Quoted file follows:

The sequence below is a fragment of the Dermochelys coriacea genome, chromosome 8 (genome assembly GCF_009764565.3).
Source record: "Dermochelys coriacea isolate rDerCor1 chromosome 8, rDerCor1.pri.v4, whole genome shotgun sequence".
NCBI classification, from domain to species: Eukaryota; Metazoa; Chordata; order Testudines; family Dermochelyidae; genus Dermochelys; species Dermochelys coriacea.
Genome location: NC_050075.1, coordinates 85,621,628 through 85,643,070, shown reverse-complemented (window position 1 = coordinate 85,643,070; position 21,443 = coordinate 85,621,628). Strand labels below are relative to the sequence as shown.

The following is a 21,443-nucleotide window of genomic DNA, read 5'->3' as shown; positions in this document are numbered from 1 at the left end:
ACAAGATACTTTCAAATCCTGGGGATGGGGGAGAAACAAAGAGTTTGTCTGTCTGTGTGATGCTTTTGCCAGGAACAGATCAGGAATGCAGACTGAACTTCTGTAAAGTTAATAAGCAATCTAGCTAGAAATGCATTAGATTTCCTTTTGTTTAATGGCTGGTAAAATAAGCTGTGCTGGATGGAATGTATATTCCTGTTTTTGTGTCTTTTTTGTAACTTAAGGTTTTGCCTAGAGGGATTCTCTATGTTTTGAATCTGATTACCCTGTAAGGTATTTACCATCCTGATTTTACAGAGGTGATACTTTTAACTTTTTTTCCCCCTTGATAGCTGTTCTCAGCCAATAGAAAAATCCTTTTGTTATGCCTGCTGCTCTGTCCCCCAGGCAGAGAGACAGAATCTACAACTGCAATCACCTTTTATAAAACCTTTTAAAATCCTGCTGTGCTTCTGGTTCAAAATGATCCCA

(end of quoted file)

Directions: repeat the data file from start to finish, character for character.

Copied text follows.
The sequence below is a fragment of the Dermochelys coriacea genome, chromosome 8 (genome assembly GCF_009764565.3).
Source record: "Dermochelys coriacea isolate rDerCor1 chromosome 8, rDerCor1.pri.v4, whole genome shotgun sequence".
NCBI classification, from domain to species: Eukaryota; Metazoa; Chordata; order Testudines; family Dermochelyidae; genus Dermochelys; species Dermochelys coriacea.
Genome location: NC_050075.1, coordinates 85,621,628 through 85,643,070, shown reverse-complemented (window position 1 = coordinate 85,643,070; position 21,443 = coordinate 85,621,628). Strand labels below are relative to the sequence as shown.

The following is a 21,443-nucleotide window of genomic DNA, read 5'->3' as shown; positions in this document are numbered from 1 at the left end:
ACAAGATACTTTCAAATCCTGGGGATGGGGGAGAAACAAAGAGTTTGTCTGTCTGTGTGATGCTTTTGCCAGGAACAGATCAGGAATGCAGACTGAACTTCTGTAAAGTTAATAAGCAATCTAGCTAGAAATGCATTAGATTTCCTTTTGTTTAATGGCTGGTAAAATAAGCTGTGCTGGATGGAATGTATATTCCTGTTTTTGTGTCTTTTTTGTAACTTAAGGTTTTGCCTAGAGGGATTCTCTATGTTTTGAATCTGATTACCCTGTAAGGTATTTACCATCCTGATTTTACAGAGGTGATACTTTTAACTTTTTTTCCCCCTTGATAGCTGTTCTCAGCCAATAGAAAAATCCTTTTGTTATGCCTGCTGCTCTGTCCCCCAGGCAGAGAGACAGAATCTACAACTGCAATCACCTTTTATAAAACCTTTTAAAATCCTGCTGTGCTTCTGGTTCAAAATGATCCCA